Vera Bradley Drops, American Apparel Pops: Retail Roundup (Update 1)

This story has been updated from 12:35 P.M. with new information and closing stock prices.

NEW YORK ( TheStreet) -- Retail stocks ended Thursday on a mixed note, after two more specialty retailers reported disappointing earnings, and a handful of retailers issued generally positive May same-store sales numbers.

Vera Bradley ( VRA) shares plunged 7.8% to $20.70 following news that its longtime CEO was resigning as well as slow same-store sales in the first quarter.

Vera Bradley announced late Wednesday that CEO Michael Ray informed the board hat he plans to retire from his position. Ray will continue as CEO until a successor is in place, the company said.

The handbag and accessories company said first-quarter 2014 earnings fell 26% from the year-earlier quarter to 23 cents a share, yet still beat Wall Street's expectations of 21 cents a share. Net income for the quarter was $9.2 million compared with $12.6 million the year before.

Also see: Michael Kors Beat on Both Profit and Revenue

Also see: Urban Outfitters Drops on Lower-than-Expected Sales

Net revenue rose 5% to $123 million. Vera Bradley said that while store sales rose 34% in the quarter, the growth was from new stores opened. Comparable-store sales merely inched 0.9% higher, while online sales jumped 23% in the quarter.

On the other hand, total SG&A expenses were $55.2 million for the first quarter, roughly 45% of net revenue, up 460 basis points from the prior year, primarily due to "lower revenues in the indirect segment and full-price stores and annualization of employee-related expenses," the company said.

Vera Bradley's cash flow also declined by more than half from a year earlier to $14.9 million, related to increased inventory, it said.

The company narrowed its revenue and earnings forecast for the second quarter to a range of $123 million to $126 million, which essentially means little if any growth from the first quarter. Diluted earnings per share are expected to be in a range of 31 cents to 33 cents.

At least three analysts downgraded the stock following the earnings release and news of Ray's departure.

"In the near term, VRA's growth rate will likely be pressured as the company manages through challenges in the merchandise assortment and uncertainty at the executive level," Wells Fargo Securities analyst Evren Kopelman wrote in a note downgrading the stock to market perform.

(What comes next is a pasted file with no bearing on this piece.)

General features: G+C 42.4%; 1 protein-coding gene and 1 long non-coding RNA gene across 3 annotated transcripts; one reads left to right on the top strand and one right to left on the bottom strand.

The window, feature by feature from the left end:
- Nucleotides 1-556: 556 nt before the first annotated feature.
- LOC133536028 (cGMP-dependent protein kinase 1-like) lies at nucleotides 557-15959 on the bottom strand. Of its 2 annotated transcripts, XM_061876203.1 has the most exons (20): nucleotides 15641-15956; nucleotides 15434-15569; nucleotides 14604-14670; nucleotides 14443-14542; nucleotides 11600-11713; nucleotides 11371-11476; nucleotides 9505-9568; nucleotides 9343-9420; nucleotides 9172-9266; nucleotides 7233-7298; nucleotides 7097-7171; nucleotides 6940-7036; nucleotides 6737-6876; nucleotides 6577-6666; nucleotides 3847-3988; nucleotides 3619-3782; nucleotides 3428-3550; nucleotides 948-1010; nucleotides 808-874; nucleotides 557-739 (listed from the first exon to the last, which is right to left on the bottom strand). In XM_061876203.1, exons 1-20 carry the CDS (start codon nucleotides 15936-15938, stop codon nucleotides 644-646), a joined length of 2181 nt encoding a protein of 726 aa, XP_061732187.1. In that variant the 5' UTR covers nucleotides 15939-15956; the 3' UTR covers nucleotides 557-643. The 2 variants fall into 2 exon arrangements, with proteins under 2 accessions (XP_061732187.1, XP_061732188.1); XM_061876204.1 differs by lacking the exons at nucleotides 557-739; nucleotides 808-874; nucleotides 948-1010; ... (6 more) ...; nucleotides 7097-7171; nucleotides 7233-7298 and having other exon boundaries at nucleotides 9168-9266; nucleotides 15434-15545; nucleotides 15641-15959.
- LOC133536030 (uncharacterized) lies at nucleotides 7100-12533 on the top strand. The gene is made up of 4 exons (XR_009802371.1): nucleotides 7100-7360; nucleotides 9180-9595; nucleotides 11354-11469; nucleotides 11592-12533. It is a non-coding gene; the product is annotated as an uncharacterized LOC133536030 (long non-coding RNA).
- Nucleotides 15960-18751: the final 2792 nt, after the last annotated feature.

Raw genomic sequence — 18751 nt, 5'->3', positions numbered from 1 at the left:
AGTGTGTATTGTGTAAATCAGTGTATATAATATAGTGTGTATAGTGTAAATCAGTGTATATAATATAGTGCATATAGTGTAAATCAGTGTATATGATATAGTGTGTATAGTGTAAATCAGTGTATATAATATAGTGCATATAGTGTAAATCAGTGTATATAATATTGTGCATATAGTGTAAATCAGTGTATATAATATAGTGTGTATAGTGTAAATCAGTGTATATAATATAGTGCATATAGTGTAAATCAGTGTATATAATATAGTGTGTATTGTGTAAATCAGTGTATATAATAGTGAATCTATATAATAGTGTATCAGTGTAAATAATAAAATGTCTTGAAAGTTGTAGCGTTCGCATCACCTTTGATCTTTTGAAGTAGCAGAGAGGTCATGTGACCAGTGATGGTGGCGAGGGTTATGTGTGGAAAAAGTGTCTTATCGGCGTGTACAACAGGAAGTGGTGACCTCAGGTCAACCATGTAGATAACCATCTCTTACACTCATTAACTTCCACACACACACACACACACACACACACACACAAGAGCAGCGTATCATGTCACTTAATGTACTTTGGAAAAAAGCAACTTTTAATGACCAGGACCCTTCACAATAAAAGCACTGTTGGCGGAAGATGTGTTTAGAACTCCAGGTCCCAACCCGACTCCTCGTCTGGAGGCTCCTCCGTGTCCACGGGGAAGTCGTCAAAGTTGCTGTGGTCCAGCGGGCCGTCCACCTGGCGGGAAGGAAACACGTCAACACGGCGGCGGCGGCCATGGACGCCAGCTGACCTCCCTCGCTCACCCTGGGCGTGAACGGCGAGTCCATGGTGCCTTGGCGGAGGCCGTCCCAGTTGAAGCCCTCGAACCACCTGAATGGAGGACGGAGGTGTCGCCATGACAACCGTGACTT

"Looking out more medium term, we have less confidence in our forecasts as the visibility is low for a rebound in growth rates and recent earnings revisions have been downward. While the stock is already pricing in some of these challenges, we do not anticipate enough positive catalysts to move the stock meaningfully higher," Kopelman's note said.

Meanwhile, May same-store sales from the 11 companies that still report were generally positive, despite missing consensus estimates. According to the Thomson Reuters Same Store Sales Index, May store sales registered a positive 3.4%, below the estimate of 3.7% for the month.

Gap ( GPS) shares were rising in after-markets trading after the retailer said that May net sales rose 11% compared to last year to $1.22 billion.

The company's comparable sales for May 2013 jumped 7% year-over-year, compared to 2% for the May 2012 period and above analysts' expectation of a 4.1% rise in same-store sales. The company's Gap, Banana Republic and Old Navy brands all experienced significant growth. May 2013 comparable sales were compared to the four-week period ended June 2, 2012.

"We are pleased with the positive customer response to summer product across our brands and the continued momentum in the business," CEO and chairman Glenn Murphy said in a release. The stock was down 0.24% to $40.88 in after-hours trading.

American Apparel ( APP) sales had the biggest upside surprise of 10%, according to Thomson, while Cato ( CATO) had the worst sales slide of 2%. Shares of American Apparel popped Thursday afternoon, closing up 7% to $2.13. Shares of Cato closed up 0.6% to $25.51.

On the flip side, L Brands ( LTD) fell 1.9% to $50.66 on Thursday after the parent company of Victoria's Secret and Bath & Body Works said May comparable store sales rose 3% compared to the year before, slightly below analysts' expectations of 3.2%.

Elsewhere, Ann Taylor ( ANN) shares were rising 1.7% to $31.59, despite declining profit at the women's specialty apparel company.

The company said Thursday that first-quarter 2013 earnings were 44 cents a share, beating Wall Street expectations of 42 cents a share, but 24% lower than the year before. Ann Taylor had previously announced weaker-than-expected first-quarter sales.

"As previously noted, our first quarter performance reflected the impact of unseasonably cold weather, which negatively affected sales of warm weather product, primarily at LOFT," CEO Kay Krill said in Thursday's earnings release. "As a result, we were more promotional than planned to clear through inventory in advance of second quarter deliveries."

However, "the onset of more seasonable weather in May resulted in positive comparable sales performance at both brands and in all channels for the month, and we are on track to achieve higher profitability and positive comp performance at both brands for the second quarter," Krill said. "Looking ahead, we are well-positioned to deliver another consecutive year of profitable growth for ANN INC., driven by the success of our strategic initiatives and strong performance at both brands."

Other retail stocks that gained on Thursday: Fifth & Pacific ( FNP ) shares rose 2.7% to $21.46 and Macy's ( M) rose 2.2% to $48.39.

-- Written by Laurie Kulikowski in New York.

To contact Laurie Kulikowski, send an email to: Laurie.Kulikowski@thestreet.com.

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